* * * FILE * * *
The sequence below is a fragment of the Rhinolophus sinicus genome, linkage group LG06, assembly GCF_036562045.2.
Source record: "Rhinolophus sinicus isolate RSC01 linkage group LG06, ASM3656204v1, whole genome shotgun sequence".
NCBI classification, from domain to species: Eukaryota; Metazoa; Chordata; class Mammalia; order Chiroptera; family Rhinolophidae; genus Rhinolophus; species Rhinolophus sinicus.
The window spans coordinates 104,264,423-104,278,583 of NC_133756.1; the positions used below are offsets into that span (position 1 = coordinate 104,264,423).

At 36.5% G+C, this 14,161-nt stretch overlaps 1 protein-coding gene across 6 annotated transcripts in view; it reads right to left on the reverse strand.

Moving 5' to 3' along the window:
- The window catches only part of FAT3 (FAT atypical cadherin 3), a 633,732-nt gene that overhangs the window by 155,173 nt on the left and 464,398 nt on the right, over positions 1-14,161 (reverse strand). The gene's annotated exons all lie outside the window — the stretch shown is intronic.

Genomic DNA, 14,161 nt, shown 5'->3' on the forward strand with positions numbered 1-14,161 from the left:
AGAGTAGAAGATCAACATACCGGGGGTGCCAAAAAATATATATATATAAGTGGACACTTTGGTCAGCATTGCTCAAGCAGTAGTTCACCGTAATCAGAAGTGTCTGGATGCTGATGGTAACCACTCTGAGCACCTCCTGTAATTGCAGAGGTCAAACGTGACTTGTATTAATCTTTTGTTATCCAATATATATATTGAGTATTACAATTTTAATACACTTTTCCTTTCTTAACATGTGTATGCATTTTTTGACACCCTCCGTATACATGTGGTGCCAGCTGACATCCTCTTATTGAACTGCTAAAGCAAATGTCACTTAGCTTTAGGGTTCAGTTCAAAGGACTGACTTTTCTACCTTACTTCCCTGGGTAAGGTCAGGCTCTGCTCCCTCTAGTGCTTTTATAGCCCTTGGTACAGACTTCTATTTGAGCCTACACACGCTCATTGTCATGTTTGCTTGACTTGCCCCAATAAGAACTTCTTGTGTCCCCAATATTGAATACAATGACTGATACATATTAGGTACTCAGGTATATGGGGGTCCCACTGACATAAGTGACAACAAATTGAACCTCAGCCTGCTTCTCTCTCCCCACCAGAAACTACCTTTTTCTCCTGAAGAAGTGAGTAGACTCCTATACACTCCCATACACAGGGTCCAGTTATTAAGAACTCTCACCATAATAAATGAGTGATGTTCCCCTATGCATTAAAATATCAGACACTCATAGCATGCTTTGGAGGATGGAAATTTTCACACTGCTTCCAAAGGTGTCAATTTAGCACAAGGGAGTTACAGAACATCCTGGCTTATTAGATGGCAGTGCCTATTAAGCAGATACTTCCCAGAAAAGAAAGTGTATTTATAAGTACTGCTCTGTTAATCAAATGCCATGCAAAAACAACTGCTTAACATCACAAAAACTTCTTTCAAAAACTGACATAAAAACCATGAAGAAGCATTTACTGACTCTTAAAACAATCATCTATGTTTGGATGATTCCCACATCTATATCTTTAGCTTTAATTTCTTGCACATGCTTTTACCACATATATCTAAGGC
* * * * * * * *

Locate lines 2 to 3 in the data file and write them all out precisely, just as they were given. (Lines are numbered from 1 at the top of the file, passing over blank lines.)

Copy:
Source record: "Rhinolophus sinicus isolate RSC01 linkage group LG06, ASM3656204v1, whole genome shotgun sequence".
NCBI classification, from domain to species: Eukaryota; Metazoa; Chordata; class Mammalia; order Chiroptera; family Rhinolophidae; genus Rhinolophus; species Rhinolophus sinicus.